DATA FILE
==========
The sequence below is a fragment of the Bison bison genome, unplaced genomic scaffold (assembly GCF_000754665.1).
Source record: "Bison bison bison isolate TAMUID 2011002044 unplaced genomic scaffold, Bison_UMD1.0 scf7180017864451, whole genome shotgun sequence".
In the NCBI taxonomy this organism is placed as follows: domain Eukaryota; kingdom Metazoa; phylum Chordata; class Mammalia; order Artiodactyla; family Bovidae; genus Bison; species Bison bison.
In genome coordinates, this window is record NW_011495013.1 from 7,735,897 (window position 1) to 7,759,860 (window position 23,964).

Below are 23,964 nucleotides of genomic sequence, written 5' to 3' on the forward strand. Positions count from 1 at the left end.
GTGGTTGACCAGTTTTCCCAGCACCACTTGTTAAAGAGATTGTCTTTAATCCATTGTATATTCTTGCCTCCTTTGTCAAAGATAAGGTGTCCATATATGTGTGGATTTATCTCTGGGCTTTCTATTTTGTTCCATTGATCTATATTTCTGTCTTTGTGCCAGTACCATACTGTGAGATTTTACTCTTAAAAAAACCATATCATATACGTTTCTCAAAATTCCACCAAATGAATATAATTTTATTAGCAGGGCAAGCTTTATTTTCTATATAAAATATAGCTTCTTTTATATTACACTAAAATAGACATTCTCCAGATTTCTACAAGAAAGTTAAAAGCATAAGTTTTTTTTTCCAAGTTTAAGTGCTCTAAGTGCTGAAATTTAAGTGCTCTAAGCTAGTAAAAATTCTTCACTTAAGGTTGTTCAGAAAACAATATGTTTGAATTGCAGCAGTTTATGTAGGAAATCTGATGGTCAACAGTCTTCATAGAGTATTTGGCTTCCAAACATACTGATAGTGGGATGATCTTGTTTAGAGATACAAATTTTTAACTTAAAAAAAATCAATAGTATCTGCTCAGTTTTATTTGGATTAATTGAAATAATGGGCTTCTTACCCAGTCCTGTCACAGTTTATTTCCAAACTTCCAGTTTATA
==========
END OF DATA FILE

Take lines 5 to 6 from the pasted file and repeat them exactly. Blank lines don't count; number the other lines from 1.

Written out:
Below are 23,964 nucleotides of genomic sequence, written 5' to 3' on the forward strand. Positions count from 1 at the left end.
GTGGTTGACCAGTTTTCCCAGCACCACTTGTTAAAGAGATTGTCTTTAATCCATTGTATATTCTTGCCTCCTTTGTCAAAGATAAGGTGTCCATATATGTGTGGATTTATCTCTGGGCTTTCTATTTTGTTCCATTGATCTATATTTCTGTCTTTGTGCCAGTACCATACTGTGAGATTTTACTCTTAAAAAAACCATATCATATACGTTTCTCAAAATTCCACCAAATGAATATAATTTTATTAGCAGGGCAAGCTTTATTTTCTATATAAAATATAGCTTCTTTTATATTACACTAAAATAGACATTCTCCAGATTTCTACAAGAAAGTTAAAAGCATAAGTTTTTTTTTCCAAGTTTAAGTGCTCTAAGTGCTGAAATTTAAGTGCTCTAAGCTAGTAAAAATTCTTCACTTAAGGTTGTTCAGAAAACAATATGTTTGAATTGCAGCAGTTTATGTAGGAAATCTGATGGTCAACAGTCTTCATAGAGTATTTGGCTTCCAAACATACTGATAGTGGGATGATCTTGTTTAGAGATACAAATTTTTAACTTAAAAAAAATCAATAGTATCTGCTCAGTTTTATTTGGATTAATTGAAATAATGGGCTTCTTACCCAGTCCTGTCACAGTTTATTTCCAAACTTCCAGTTTATA